Other techniques may be used to facilitate passage through the subintimal space without causing trauma. For example, pressurized fluid may be used to facilitate passage without causing trauma and to peel the layers forming the subintimal space without causing trauma. FIGS. 8A and 8B schematically illustrate a system 800 that uses fluid to pass through and perform peeling without causing trauma. System 800 includes subintimal device 810 and associated pump system 820. The rheological system 800 is similar in configuration to the configurations described herein, and the various features may be combined and used in variations, as will be understood by those skilled in the art. May be. System 800 may include any of the tubular subintimal devices described herein. In general, the subintimal device 810 includes a tubular shaft 812 having a proximal end coupled to a pump mechanism 820. As shown in FIG. 8B, the plunger rod 814 is disposed on the tubular shaft 812, and its proximal end is connected to the linear actuator 822 of the pump mechanism, as shown in FIG. 8A. The rod 814 extends through the tubular shaft 812 to a point just before the tip of the shaft and forms a pump chamber 816. A liquid source 830 (eg, a saline bag) provides a fluid line 832 and optional valve 834 at the proximal end of the subintimal device 810 to supply liquid to the annular lumen between the rod 814 and the inner wall of the tubular shaft 812. Are connected through. As the linear actuator moves the rod 814 back and forth within the tubular shaft 812, the liquid is pulsed out of the chamber 816, for example using it to exfoliate the tissue hydraulically, as described above. Forms the subintimal pathway. Optionally, delamination can be performed under control by placing a balloon at the tip of the device and periodically inflating and deflating according to the pulsed flow. To obtain the desired effect, the stroke length, stroke speed, and stroke volume may be adjusted. For example, the stroke volume of chamber 816 is relatively small (eg, 0.01 cc to 1.0 cc) so that liquid exiting chamber 816 dissipates rapidly with high energy to minimize trauma to the tissue during ablation. . An example is a stroke volume of 0.25 cc and a stroke speed of 10 Hz. This has been found to be an experimental model using animal tissue that not only facilitates passage without trauma but also exfoliates without trauma.

  Another technique that facilitates or assists in passing the subintimal device without causing trauma is to reduce the friction between the device and the surrounding tissue. The rheological embodiments described above take advantage of this technique by which salt water acts to reduce friction. Friction can also be reduced by using a coating (eg, PTFE, hydrophilic material, etc.) that can be applied to the outer surface of the subintimal device. Friction can also be reduced by taking advantage of the fact that the dynamic coefficient of friction is usually less than the static coefficient of friction for a given friction interface. When applied to the subintimal device described herein, a lower dynamic coefficient of friction can be used by rotating the device back and forth between tissues within the subintimal space. Such reciprocating rotational motion can be applied manually by rotating the proximal end of the device between the user's thumb and forefinger, or can be applied automatically using, for example, a reciprocating motor drive. it can.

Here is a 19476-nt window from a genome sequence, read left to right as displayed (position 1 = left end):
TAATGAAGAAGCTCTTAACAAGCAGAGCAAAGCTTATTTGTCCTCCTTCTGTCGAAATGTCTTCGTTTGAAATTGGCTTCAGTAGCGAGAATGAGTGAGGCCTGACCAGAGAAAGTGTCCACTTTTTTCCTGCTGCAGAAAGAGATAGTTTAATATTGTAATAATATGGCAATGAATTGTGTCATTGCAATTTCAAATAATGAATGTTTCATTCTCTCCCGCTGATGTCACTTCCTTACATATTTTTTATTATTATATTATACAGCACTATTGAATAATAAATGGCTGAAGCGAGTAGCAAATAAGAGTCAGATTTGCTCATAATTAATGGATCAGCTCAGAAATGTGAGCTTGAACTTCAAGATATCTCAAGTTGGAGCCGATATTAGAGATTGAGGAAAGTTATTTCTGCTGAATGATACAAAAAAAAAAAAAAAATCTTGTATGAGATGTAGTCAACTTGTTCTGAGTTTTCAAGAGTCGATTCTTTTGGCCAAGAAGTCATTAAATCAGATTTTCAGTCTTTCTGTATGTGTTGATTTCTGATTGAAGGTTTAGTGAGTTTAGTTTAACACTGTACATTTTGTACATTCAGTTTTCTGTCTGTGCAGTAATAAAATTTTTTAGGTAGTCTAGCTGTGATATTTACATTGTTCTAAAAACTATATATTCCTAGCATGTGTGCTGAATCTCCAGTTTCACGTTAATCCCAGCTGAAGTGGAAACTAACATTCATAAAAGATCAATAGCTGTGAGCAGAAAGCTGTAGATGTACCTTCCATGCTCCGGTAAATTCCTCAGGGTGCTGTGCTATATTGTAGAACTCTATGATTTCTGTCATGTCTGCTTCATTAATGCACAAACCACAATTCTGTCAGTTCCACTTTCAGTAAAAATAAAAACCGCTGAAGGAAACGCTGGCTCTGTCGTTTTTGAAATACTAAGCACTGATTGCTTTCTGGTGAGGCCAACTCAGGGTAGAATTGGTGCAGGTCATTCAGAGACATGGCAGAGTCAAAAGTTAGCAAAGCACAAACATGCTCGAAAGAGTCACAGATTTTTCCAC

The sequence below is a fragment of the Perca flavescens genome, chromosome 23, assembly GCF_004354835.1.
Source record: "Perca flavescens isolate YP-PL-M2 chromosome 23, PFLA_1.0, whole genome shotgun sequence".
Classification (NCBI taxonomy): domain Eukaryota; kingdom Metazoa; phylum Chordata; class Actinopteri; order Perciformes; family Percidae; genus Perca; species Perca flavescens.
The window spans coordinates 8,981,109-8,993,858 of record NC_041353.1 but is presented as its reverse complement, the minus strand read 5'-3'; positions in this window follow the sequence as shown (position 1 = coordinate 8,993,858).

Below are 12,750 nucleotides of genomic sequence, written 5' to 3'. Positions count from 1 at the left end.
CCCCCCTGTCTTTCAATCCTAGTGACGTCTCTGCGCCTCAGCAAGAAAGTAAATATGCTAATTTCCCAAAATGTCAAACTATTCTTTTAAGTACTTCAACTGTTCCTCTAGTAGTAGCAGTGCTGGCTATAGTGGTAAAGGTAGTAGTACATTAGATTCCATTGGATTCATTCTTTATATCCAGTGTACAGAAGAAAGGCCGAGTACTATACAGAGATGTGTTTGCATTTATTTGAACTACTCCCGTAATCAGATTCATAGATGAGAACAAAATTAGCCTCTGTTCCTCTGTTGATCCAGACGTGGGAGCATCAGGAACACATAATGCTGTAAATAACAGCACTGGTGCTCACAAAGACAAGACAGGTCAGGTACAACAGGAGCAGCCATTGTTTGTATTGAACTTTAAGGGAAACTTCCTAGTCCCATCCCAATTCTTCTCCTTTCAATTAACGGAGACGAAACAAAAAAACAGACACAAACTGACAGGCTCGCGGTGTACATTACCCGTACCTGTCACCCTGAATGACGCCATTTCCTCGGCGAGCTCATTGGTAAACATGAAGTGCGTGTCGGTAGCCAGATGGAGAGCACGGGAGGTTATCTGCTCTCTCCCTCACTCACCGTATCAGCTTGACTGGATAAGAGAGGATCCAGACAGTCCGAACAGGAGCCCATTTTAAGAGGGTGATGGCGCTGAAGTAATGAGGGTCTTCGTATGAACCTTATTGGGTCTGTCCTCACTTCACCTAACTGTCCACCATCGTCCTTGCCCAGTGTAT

For reducing friction, facilitating steering, or facilitating advancement, a high twist is applied to the body 302 of the subintimal device 300 as shown schematically in FIGS. 9A-9F. It is desirable to incorporate twisting characteristics. In general, it is desirable to maintain at least the flexibility of the distal portion of the body 302 to eliminate troublesome intravascular guidance in a tortuous path. FIG. 9A schematically illustrates a general device 300 that includes a body distal portion 302 and a body proximal portion 304. The flexibility of the distal end portion of the main body is greater than the proximal end portion 304 of the main body. This is because it often encounters a winding path. The body proximal end only encounters a small bend, such as a guide catheter, and is therefore relatively stiff, but with a torsional stiffness as well as a metal tube (eg stainless steel hypodermic tube) May be formed.

  A design of a flexible body tip 302 that is flexible but torsional is shown in FIGS. 9B and 9C. In this embodiment, the body tip portion 302 is formed of a number of independent coils 902, 904, 906 that are concentrically wound in opposite directions. These coils interact diametrically with applied torque (eg, the inner coil expands diametrically while the outer coil contracts diametrically). This interaction provides torsional strength while maintaining axial flexibility. The core of the main body tip 302 may be hollow, or a fixing wire 901 may be provided in the inner lumen thereof. The fixed wire 910 can increase the axial rigidity and / or the torsional rigidity, and may further have a tapered cross section in order to increase flexibility in the distal direction. A hollow core may be used to insert the guide wire. Coils 902, 904, 906 and core wire 910 may be formed of a suitable metal or polymer material. Such materials include, but are not limited to, stainless steel, nickel titanium, platinum, or ultra high molecular weight polyethylene.